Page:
Topic: Flathead

The Tribes West of the Mississippi – Indian Wars

By treaties concluded by the agents of the United State government at different periods, nearly all of the Indian tribes have been induced to remove west of the Mississippi. Those who remain in the haunts of their fathers are chiefly converts to Christianity, and in a half civilized state. Many of the tribes have dwindled into insignificance, yet the few who remain are proud to maintain their distinctive appellation, and support the independence of their old clan. The most powerful and numerous tribes in the northwest are the Sioux, or Dacotahs, the Blackfeet, Crows, and Pawnees. A few of the celebrated Delaware tribe still remain, and are a source of terror to their numerous enemies. The Blackfeet Indians occupy the whole of the country about the sources of the Missouri, from the mouth of the Yellow Stone to the Rocky Mountains. Their number is between forty and fifty thousand, and their general bearing is warlike and ferocious. Their enemies are numerous, yet they maintain their ascendancy. The Crows are a much smaller tribe than the Blackfeet, with whom they are always at war. They are fearless warriors, and seek their enemies wherever they are to be found. In number they are about six thousand. The following is an account of one of their battles with the Blackfeet Indians. Fight Between the Crow and the Blackfeet Indians In June, 1845, a...

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Indians of the Great Western Prairies

Upon the Yellowstone, and about the headwaters of the Missouri, the most noted tribes are the Crows and Blackfeet. Bordering upon them at the north and northeast are their enemies, the Ojibbeways, Knisteneaux, and Assinaboins, of some of whom brief mention has been made in former chapters. In 1834 the Blackfeet were computed to number over thirty thousand, but when the small-pox swept over the western country, in 1838, they were frightfully reduced. By the returns of 1850, they were represented as amounting to about thirteen thousand. As these Indians are among the farthest removed from the contaminating influence...

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Treaty of October 17, 1855

Articles of agreement and convention made and concluded at the council-ground on the Upper Missouri, near the mouth of the Judith River, in the Territory of Nebraska, this seventeenth day of October, in the year one thousand eight hundred and fifty-five, by and between A. Cumming and Isaac I. Stevens, commissioners duly appointed and authorized, on the part of the United States, and the undersigned chiefs, headmen, and delegates of the following nations and tribes of Indians, who occupy, for the purposes of hunting, the territory on the Upper Missouri and Yellowstone Rivers, and who have permanent homes as follows: East of the Rocky Mountains, the Blackfoot Nation, consisting of the Piegan, Blood, Blackfoot, and Gros Ventres tribes of Indians. West of the Rocky Mountains, the Flathead Nation, consisting of the Flathead, Upper Pend d’Oreille, and Kootenay tribes of Indians, and the Nez Percé tribe of Indians, the said chiefs, headmen and delegates, in behalf of and acting for said nations and tribes, and being duly authorized thereto by them. Article 1. Peace, friendship and amity shall hereafter exist between the United States and the aforesaid nations and tribes of Indians, parties to this treaty, and the same shall be perpetual. Article 2. The aforesaid nations and tribes of Indians, parties to this treaty, do hereby jointly and severally covenant that peaceful relations shall likewise be maintained among themselves...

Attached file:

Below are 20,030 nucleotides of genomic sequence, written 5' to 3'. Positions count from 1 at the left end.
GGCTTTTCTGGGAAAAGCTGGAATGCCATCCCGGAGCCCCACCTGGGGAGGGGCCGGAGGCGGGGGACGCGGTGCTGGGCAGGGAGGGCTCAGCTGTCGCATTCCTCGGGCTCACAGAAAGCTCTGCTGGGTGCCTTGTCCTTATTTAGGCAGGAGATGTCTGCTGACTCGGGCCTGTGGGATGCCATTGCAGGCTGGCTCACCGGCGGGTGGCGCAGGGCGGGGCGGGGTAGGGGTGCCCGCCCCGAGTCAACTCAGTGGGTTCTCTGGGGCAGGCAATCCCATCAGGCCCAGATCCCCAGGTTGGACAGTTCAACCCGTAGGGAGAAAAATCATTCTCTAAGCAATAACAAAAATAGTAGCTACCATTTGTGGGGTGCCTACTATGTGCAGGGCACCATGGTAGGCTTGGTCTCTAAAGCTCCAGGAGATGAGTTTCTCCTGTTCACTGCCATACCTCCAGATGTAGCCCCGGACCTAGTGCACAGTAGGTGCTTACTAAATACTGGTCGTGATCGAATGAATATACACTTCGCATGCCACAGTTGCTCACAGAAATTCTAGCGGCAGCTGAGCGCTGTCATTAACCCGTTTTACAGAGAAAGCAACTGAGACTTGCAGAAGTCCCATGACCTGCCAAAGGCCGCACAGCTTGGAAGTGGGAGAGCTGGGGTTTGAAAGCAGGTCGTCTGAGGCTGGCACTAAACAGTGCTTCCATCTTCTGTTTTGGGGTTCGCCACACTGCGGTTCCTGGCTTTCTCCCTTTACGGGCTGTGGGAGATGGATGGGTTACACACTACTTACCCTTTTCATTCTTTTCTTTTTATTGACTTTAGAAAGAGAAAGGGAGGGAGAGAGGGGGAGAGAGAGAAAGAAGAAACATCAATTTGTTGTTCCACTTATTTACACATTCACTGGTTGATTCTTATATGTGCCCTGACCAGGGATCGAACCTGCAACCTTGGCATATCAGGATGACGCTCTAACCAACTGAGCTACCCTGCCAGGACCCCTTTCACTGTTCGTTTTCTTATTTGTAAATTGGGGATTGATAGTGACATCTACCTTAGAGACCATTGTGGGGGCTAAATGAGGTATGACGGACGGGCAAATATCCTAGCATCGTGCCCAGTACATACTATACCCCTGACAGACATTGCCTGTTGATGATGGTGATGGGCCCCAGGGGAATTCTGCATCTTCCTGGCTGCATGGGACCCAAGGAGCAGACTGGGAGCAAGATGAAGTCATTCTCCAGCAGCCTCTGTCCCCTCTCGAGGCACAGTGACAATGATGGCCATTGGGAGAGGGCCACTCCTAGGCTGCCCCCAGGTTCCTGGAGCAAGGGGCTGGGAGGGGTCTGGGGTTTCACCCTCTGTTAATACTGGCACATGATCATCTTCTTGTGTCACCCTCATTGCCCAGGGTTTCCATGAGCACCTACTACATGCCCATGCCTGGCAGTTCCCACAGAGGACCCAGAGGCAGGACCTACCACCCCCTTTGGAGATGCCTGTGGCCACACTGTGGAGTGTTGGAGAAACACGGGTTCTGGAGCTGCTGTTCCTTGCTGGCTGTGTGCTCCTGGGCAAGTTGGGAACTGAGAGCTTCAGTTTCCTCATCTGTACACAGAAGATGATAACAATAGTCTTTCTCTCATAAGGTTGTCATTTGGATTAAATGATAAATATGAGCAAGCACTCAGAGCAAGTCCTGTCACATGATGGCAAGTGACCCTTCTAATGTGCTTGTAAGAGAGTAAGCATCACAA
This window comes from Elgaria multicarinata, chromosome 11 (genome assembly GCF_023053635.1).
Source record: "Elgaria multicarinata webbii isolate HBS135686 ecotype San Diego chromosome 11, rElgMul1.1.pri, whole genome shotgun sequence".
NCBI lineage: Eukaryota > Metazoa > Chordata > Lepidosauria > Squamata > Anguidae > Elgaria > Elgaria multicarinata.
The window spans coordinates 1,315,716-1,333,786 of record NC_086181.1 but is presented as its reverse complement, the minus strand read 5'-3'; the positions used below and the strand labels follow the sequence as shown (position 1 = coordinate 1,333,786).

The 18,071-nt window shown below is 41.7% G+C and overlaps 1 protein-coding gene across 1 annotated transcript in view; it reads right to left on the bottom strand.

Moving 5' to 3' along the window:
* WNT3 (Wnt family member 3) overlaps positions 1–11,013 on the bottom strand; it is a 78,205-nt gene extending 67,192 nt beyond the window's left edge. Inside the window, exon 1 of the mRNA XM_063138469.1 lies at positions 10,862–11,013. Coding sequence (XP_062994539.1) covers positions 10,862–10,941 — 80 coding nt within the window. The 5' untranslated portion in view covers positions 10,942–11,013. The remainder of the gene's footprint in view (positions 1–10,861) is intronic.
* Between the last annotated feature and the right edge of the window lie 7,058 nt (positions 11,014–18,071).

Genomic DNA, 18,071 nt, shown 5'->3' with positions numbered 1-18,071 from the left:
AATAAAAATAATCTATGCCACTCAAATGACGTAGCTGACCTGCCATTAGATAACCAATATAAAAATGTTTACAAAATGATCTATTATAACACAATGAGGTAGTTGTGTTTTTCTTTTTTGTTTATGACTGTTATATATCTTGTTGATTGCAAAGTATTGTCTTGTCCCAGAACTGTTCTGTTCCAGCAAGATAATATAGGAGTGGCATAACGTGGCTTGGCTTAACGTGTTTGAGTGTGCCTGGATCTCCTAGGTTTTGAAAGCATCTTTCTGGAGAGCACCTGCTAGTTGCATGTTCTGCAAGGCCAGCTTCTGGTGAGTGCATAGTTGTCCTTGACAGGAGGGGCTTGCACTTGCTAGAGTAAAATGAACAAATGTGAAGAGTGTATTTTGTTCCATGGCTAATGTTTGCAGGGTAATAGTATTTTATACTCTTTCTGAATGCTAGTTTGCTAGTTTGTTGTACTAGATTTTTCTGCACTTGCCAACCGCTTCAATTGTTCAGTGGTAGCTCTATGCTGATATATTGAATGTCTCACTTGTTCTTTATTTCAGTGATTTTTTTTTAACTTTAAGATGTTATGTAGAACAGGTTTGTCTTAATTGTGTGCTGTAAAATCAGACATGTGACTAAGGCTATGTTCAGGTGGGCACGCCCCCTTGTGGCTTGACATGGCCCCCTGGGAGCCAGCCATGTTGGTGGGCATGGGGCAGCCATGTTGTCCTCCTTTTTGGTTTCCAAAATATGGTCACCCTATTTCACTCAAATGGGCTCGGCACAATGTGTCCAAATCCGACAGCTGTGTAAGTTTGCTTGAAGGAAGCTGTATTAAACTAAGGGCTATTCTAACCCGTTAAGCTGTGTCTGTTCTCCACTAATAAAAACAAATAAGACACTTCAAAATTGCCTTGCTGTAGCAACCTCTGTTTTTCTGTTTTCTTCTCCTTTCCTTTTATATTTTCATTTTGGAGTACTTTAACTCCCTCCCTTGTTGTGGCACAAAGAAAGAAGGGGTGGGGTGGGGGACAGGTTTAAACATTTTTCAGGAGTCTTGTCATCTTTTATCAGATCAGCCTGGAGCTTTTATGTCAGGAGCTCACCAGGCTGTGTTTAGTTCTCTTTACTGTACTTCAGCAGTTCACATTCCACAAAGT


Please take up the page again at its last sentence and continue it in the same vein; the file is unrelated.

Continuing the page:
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Treaty of July 16, 1855

Articles of agreement and convention made and concluded at the treaty-ground at Hell Gate, in the Bitter Root Valley, this sixteenth day of July, in the year one thousand eight hundred and fifty-five, by and between Isaac I. Stevens, governor and superintendent of Indian affairs for the Territory of Washington, on the part of the United States, and the undersigned chiefs, head-men, and delegates of the confederated tribes of the Flathead, Kootenay, and Upper Pend d’ Oreilles Indians, on behalf of and acting for said confederated tribes, and being duly authorized thereto by them. It being understood and agreed that the said confederated tribes do hereby constitute a nation, under the name of the Flathead Nation, with Victor, the head chief of the Flathead tribe, as the head chief of the said nation, and that the several chiefs, head-men, and delegates, whose names are signed to this treaty, do hereby, in behalf of their respective tribes, recognize Victor as said head chief. Article 1. The said confederated tribe of Indians hereby cede, relinquish, and convey to the United States all their right, title, and interest in and to the country occupied or claimed by them, bounded and described as follows, to wit: Commencing on the main ridge of the Rocky Mountains at the forty-ninth (49th) parallel of latitude, thence westwardly on that parallel to the divide between the Flat-bow...

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Jocko Reservation

Flathead Agency Report of Special Agent Horatio L. Seward on the Indians of the Jocko reservation, Flathead agency, Montana, December 1890, and January 1891. Names of Indian tribes or parts of tribes occupying said reservation: 1The statements giving tribes, areas, and laws for agencies are from the Report of the Commissioner or Indian Affairs, 1800, pages 434-445. The population is a result of the census. Bitter Root, Carlos band, Flathead, Kutenay, Lower Kalispal, and Pend d’Oreille. The unallotted area of this reservation is 1,433,600 acres, or 2,240 square miles. The reservation has been partly surveyed. It was established, altered,...